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Being worthy of friendship


Birthdays are a time for reflection and celebration. I was fortunate mine began, continued and ended with people who are important to me. I connected with them in-person, on the phone, via text and online. Many call the same city home as I do but some messages were from half way around the world. Its powerful to feel support and love originate from so many places.

But with the outpouring of kind words and the time people spend with me on and around such a day, can bring about another narrative. As Brené Brown stated in understandable terms, the internal monologue of, "not good enough" can begin to play in my head. I am beyond fortunate to be surrounded by the people I have in my life, but there are moments I allow myself to feel unworthy of them or fear I am asking too much.

The first waking hours of my birthday began at 6 AM at the yoga studio. At the conclusion of class, I found myself wrapped up in an enjoyable and wandering conversation that moved across many topics. But as the discussion moved on, the tape that started to play in my head was, "You should really get going. You've been here too long after class ended." There were no verbal or non-verbal cues from the teacher which told me this, I merely elected to arrive at that conclusion and worried I was being a burden.

Since my birthday fell on a Monday, I elected to celebrate over the weekend with close friends at the Casa Loma Ballroom. So on the actual night itself, a Monday, my plan was to either

  1. Head home and reheat leftovers or

  2. Take myself out for a nice birthday meal if I felt up for it

As the day wore on, I was feeling rather upbeat so I decided dinner and drinks out would be nice. As I worked through three potential locations in my head: Olio, Taste, and Juniper, I polled a friend to ask where I should go. Taste was the definitive response.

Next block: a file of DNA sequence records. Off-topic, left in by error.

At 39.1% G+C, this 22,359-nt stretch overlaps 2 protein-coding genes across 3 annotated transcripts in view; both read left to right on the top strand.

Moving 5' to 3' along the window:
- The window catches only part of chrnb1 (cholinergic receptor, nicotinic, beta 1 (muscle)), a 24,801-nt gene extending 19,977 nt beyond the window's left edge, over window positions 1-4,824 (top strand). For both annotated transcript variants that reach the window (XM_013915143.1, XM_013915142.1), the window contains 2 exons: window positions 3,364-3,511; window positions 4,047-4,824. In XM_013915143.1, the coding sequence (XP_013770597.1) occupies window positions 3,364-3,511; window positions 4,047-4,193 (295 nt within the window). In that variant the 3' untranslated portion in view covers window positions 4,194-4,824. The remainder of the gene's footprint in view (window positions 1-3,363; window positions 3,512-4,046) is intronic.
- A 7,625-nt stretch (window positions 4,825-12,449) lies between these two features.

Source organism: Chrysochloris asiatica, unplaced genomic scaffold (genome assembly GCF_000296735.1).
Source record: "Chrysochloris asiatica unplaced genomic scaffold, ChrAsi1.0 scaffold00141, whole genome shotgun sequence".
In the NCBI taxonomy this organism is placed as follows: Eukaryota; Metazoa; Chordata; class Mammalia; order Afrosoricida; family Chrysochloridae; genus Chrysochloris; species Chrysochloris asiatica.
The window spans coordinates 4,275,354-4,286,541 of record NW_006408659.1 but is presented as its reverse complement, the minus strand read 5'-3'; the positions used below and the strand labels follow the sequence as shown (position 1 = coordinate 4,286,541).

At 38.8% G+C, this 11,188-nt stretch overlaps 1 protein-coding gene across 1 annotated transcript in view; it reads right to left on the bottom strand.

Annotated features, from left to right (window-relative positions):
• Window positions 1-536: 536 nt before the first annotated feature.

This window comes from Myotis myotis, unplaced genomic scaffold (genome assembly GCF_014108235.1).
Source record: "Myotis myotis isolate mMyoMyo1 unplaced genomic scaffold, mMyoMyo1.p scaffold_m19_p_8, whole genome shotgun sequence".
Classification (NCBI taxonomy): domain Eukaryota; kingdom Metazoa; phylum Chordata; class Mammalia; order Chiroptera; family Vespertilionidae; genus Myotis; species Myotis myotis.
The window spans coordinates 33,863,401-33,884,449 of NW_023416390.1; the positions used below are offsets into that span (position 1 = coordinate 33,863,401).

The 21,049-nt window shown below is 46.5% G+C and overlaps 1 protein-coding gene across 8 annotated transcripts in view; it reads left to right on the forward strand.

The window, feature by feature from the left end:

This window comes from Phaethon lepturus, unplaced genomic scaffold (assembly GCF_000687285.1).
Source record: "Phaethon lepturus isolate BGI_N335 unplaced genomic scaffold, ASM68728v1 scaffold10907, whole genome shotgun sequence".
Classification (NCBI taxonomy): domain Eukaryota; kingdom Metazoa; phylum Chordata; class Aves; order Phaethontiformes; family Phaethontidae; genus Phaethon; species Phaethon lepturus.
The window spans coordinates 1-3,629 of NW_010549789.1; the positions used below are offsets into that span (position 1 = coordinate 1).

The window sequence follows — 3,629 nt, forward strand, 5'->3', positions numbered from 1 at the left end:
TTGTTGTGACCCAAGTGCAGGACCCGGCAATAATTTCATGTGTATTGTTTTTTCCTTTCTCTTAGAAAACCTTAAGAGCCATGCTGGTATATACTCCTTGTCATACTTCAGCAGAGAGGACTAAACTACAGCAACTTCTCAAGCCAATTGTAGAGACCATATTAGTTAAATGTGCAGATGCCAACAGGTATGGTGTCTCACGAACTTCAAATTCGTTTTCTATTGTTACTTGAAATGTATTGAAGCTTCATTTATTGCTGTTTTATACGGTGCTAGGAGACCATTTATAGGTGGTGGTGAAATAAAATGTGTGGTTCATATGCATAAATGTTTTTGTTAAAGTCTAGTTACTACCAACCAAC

Before long, she offered to meet up for a bit and buy me a birthday drink. Her offer to tag along was kind but I suddenly felt self-conscious. I hadn't meant to change her evening plans. Had I put her in that position by asking for a suggestion in the first place? We met up around 5:30 and quickly fell into great conversation. It ended up being a great way to spend part of my birthday evening. But as the night wore on, I found myself thinking again, "Probably time to wrap things up. She's been here way longer than the one drink she offered and now you're just taking up her night."

As we said our goodbyes later that night, we had a great moment in our friendship I intend to remember as I invest in others too. She admitted after asking if we might meet up for a bit, she grew concerned she had inadvertently crashed my birthday diner. Meanwhile, as I alluded to above, a growing struggle for me as the night wore on was wanting to make sure she felt like she was free to go when ready. This candid admission on both our parts was an important reminder to me friendship is not voluntary and therefore should be cherished and not downplayed. When I assume* my friends are looking to bail out from hanging with me, I cheapen the connection we have built and time we are spending together. I place them in the category where they have something they'd rather be doing even though they chose through freewill to be a part of it. Whereas if I was with them on their birthday, I wouldn't be planning on anything else. I need to honor their friendship the same way they honor mine.

To all my friends, thank you for being a part of my journey. I look back fondly on the past and am excited for the future.

With love,

Chris

* "When you assume, you make an ASS out of U and Me" Mrs. Roberts, my 7th grade teacher


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